What is a ‘Food Grade’ Lubricant?

When it comes to food, drinks, and medication, health and safety are amongst the most important factors to consider for manufacturers. Nevertheless, these manufacturers must also practice apt hygiene and cleanliness standards. During the manufacturing process, the production equipment used often requires proper lubrication to maintain proper functionality. Consequently, these manufacturers must ensure the use of quality and safe food-grade lubricants.
This is because lubricant leakage is almost inevitable, given the kinetic nature of manufacturing and production equipment. That being said, food-processing, as well as pharmaceutical industries, must ensure that they select an adequate lubricant that is safe or suitable for consumption upon accidental contact with the food or drug.

What is a Food-Grade Lubricant?
A food-grade, also known as a food-safe lubricant, is a particular type of lubrication that is suitable for food and drug processing equipment, application and plants. FM greases, synthetic FM gear oils and USP white oils are some of the types of food-safe lubricants. These lubricants must be capable of executing similar technical tasks like any other lubricant, be accordant with rubbers as well as any other sealing materials, provide security against corrosion, friction, wear and oxidation, and in some cases, provide a sealing effect. Furthermore, other applications within the food and drug industry require these lubricants to display impartial conduct toward elastomers and plastics, withstand food degradation, water/steam, and other chemicals, and be capable of dissolving sugars. Aside from these oils being required to be tasteless, odorless, physiologically inert and internationally approved, they must also comply with all FDA regulations.

Why are the Types of Food-Grade Lubricants?
There are three original food-grade designations that we’re created by the United States Department of Agriculture, H1, H2, and H3.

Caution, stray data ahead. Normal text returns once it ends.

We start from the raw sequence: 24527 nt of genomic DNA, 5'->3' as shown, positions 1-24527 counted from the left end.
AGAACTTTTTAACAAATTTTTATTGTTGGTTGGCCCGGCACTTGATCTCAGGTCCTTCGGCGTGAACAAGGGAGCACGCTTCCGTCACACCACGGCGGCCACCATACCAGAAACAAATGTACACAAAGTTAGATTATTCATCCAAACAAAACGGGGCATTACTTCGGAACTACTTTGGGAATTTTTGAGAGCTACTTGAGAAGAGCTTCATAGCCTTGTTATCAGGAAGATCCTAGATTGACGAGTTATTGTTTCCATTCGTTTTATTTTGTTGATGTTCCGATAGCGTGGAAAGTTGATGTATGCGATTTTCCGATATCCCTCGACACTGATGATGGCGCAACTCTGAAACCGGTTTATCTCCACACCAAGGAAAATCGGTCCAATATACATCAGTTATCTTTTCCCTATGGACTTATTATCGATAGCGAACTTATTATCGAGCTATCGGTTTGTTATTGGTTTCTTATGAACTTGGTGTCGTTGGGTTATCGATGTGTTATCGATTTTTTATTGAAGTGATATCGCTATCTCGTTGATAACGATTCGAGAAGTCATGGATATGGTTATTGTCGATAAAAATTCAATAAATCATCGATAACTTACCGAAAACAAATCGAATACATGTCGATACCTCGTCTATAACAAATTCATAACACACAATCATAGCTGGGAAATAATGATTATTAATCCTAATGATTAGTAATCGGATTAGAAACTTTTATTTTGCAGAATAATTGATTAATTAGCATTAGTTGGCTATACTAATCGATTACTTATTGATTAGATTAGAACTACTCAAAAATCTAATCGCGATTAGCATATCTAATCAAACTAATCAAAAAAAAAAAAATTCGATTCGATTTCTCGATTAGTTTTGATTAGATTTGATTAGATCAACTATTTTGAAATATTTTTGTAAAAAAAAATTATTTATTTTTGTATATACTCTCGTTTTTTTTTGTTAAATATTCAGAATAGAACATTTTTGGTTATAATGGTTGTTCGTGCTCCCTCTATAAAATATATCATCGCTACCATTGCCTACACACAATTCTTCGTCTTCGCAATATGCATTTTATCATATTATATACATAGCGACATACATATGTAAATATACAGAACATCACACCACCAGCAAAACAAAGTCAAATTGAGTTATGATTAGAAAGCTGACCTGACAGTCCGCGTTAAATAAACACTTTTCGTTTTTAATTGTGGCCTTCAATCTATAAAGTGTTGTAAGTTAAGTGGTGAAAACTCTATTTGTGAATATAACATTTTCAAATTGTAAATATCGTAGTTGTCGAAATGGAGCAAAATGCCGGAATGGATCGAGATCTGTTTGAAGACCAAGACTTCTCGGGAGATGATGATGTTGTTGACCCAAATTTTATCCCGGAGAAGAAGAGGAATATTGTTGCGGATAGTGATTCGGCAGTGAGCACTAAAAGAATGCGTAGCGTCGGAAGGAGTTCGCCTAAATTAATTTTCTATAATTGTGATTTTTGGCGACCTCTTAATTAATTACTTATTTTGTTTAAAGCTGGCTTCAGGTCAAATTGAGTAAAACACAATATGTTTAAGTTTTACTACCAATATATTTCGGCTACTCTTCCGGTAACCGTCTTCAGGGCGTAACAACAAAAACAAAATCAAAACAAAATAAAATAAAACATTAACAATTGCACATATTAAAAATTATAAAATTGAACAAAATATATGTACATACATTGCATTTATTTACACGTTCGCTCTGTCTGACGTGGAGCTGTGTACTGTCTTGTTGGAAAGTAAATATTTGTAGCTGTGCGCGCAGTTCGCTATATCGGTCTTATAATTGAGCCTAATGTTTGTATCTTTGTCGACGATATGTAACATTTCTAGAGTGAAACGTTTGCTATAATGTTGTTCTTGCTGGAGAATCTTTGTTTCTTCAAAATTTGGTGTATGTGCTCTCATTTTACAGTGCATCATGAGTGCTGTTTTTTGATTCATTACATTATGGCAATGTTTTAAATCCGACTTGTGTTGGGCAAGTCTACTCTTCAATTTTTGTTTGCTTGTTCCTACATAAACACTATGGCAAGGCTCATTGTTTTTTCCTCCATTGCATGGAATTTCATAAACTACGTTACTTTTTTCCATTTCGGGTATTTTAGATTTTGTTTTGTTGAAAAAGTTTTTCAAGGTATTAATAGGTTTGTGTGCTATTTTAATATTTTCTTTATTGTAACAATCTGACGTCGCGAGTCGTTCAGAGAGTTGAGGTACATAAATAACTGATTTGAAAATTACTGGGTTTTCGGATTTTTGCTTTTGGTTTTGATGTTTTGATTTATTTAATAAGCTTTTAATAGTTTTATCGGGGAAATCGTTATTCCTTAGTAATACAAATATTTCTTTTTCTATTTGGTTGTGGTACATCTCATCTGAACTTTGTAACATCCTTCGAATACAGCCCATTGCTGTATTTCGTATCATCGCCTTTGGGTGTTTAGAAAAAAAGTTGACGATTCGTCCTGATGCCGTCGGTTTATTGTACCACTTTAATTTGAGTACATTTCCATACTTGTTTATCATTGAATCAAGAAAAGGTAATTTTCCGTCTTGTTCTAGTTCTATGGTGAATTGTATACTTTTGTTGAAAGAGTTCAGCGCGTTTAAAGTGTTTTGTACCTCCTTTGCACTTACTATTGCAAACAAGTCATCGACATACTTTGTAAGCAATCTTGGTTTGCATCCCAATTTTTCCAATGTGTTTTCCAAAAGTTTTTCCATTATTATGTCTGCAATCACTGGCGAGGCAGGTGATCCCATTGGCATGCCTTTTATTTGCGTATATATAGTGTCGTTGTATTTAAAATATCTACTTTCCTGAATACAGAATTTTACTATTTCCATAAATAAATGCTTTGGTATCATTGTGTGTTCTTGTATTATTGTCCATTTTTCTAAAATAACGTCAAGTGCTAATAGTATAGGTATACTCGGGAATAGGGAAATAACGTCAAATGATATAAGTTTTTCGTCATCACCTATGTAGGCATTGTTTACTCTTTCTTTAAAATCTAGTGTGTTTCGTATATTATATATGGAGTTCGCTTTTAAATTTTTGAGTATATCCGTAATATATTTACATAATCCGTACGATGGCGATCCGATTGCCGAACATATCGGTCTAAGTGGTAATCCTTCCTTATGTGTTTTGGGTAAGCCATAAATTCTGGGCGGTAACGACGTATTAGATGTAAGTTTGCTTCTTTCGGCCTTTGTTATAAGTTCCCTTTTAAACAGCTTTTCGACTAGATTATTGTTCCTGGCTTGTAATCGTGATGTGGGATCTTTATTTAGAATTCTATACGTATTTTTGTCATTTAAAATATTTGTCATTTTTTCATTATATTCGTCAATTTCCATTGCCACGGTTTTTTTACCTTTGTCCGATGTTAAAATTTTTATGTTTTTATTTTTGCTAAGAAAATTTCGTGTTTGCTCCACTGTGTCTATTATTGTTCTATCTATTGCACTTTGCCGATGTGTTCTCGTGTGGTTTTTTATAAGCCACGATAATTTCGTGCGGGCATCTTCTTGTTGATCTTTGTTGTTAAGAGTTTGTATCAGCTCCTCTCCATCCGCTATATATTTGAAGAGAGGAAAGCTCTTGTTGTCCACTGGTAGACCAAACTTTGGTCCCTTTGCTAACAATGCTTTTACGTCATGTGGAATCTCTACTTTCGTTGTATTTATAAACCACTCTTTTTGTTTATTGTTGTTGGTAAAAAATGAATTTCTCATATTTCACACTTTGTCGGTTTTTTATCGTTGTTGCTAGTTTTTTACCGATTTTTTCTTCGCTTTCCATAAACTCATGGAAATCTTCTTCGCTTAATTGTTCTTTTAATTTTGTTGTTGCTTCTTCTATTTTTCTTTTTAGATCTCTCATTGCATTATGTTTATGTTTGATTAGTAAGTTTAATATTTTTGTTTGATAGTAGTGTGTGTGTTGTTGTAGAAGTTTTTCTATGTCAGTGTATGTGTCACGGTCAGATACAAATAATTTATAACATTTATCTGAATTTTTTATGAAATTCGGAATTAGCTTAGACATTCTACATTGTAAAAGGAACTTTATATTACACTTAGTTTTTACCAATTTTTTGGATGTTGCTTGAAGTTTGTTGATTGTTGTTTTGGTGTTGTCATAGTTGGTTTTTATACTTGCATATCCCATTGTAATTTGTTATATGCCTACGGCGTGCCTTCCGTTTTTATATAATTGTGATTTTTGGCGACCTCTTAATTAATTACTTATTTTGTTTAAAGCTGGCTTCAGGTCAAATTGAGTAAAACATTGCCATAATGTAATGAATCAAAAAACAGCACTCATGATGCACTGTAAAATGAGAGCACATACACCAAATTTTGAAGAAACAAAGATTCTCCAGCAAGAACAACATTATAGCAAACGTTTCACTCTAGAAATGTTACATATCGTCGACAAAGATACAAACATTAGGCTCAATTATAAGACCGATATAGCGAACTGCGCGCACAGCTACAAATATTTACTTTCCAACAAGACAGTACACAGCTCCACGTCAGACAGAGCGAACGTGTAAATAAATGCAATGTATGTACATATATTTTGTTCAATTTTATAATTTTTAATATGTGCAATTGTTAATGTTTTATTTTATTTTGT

H1 food-grade lubricants are the lubricants utilized in food-processing habitats where there is a chance of incidental contact with the food. These lubricants are often utilized to lubricate types of machinery such as mixers, pumps, and conveyor belts. Additionally, they are used for cooking, slicing, cutting, brewing, peeling, and bottling applications in applicable facilities, ultimately eliminating the possibility of contamination.

H2 food-grade lubricants are the lubricants that are utilized for the lubrication of machine and equipment parts where there is no chance of incidental contact with foods or drugs. These lubricants are not safe for human consumption and are often used on forklifts and other machinery.

H3 food-grade lubricants are generally edible oils that are safe for human consumption. They are typically found in foods such as corn oil, soybean oil, and sunflower oil. These lubricants meet FDA regulations and are biodegradable, and are often utilized to clean and prevent rust on trolleys, conveyor belts, and hooks

Just about every food and drug handling and manufacturing application requires the use of food-safe lubricants. Consequently, it is vital that everyone understands the difference between H1, H2, and H3 lubricants in order to properly select the type of food-grade lubricant.

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